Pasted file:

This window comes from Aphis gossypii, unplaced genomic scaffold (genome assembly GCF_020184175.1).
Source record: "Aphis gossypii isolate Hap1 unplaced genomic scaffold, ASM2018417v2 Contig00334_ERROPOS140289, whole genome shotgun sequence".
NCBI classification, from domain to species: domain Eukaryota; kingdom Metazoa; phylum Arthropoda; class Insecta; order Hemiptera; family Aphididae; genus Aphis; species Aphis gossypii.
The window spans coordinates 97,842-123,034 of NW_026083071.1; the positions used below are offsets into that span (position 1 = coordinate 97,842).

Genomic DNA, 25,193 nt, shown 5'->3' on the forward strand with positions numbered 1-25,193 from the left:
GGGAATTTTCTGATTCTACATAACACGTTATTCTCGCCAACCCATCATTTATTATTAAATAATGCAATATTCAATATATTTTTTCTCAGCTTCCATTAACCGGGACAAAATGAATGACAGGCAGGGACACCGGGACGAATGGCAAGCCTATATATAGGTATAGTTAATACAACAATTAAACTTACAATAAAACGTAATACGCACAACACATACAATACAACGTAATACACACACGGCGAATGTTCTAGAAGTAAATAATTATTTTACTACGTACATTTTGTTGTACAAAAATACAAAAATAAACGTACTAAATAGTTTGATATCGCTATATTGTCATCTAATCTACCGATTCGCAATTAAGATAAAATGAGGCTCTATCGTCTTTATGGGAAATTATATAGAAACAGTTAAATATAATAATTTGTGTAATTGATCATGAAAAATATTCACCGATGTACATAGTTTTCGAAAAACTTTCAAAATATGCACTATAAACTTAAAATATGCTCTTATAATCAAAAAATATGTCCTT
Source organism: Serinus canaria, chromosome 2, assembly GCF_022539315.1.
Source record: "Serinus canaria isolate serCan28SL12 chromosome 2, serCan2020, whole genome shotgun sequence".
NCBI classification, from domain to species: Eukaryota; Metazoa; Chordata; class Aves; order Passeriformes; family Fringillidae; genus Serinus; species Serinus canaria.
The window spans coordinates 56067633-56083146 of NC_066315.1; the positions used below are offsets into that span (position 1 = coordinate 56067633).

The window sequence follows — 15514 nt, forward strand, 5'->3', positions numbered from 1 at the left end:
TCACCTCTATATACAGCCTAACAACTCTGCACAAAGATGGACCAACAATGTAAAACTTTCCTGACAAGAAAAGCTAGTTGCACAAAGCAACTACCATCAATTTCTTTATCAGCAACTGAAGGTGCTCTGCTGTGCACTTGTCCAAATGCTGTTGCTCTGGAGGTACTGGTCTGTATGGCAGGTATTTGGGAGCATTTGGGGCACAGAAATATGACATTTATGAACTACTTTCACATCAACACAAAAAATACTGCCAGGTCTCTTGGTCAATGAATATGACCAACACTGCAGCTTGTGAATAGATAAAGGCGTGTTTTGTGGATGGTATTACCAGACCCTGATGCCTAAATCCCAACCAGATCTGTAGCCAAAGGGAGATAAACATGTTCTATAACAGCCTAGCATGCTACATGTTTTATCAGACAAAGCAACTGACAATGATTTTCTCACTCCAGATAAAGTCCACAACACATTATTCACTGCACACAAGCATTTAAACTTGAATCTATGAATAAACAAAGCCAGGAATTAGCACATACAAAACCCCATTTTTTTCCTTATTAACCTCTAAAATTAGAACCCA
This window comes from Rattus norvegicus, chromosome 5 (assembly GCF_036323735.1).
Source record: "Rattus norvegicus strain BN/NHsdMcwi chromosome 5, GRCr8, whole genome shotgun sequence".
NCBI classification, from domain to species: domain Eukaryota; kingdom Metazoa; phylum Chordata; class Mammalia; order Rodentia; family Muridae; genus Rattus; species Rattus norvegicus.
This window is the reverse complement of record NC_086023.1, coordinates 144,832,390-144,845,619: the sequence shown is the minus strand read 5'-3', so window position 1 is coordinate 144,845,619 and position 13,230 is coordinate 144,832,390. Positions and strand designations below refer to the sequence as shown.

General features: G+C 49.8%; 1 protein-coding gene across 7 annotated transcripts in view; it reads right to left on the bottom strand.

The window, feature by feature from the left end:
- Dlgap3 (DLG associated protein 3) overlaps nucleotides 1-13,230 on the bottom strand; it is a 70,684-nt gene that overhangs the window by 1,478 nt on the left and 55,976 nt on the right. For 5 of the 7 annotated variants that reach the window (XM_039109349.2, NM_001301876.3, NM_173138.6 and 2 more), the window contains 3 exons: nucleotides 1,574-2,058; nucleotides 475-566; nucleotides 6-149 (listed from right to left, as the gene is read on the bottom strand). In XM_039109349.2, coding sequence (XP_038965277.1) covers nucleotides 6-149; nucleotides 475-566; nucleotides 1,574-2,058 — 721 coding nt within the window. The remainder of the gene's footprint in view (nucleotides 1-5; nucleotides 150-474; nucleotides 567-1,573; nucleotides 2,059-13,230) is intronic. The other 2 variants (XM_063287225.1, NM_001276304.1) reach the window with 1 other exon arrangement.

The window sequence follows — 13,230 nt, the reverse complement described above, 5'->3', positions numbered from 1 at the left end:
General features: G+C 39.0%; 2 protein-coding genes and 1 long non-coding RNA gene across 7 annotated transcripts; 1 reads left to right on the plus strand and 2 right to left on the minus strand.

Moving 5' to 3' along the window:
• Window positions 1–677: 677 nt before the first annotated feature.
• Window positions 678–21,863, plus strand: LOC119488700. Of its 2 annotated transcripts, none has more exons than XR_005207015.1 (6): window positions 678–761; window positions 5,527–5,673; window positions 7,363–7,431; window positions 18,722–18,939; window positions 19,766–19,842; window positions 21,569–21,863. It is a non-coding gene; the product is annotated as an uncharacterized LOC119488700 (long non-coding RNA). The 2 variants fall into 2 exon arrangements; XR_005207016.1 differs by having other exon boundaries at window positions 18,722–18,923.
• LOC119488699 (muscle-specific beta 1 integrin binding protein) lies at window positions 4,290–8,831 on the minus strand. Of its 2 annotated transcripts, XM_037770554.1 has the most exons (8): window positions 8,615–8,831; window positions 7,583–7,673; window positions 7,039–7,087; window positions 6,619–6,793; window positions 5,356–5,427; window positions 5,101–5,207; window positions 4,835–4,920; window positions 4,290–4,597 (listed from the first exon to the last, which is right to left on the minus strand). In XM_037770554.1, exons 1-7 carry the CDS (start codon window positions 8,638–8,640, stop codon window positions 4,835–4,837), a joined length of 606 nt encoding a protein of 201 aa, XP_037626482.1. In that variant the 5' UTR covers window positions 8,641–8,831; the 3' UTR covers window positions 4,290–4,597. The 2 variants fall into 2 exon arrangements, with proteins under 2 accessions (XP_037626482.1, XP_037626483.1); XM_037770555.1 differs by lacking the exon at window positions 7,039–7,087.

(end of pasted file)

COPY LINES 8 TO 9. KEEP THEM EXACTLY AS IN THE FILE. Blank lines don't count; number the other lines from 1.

Source record: "Serinus canaria isolate serCan28SL12 chromosome 2, serCan2020, whole genome shotgun sequence".
NCBI classification, from domain to species: Eukaryota; Metazoa; Chordata; class Aves; order Passeriformes; family Fringillidae; genus Serinus; species Serinus canaria.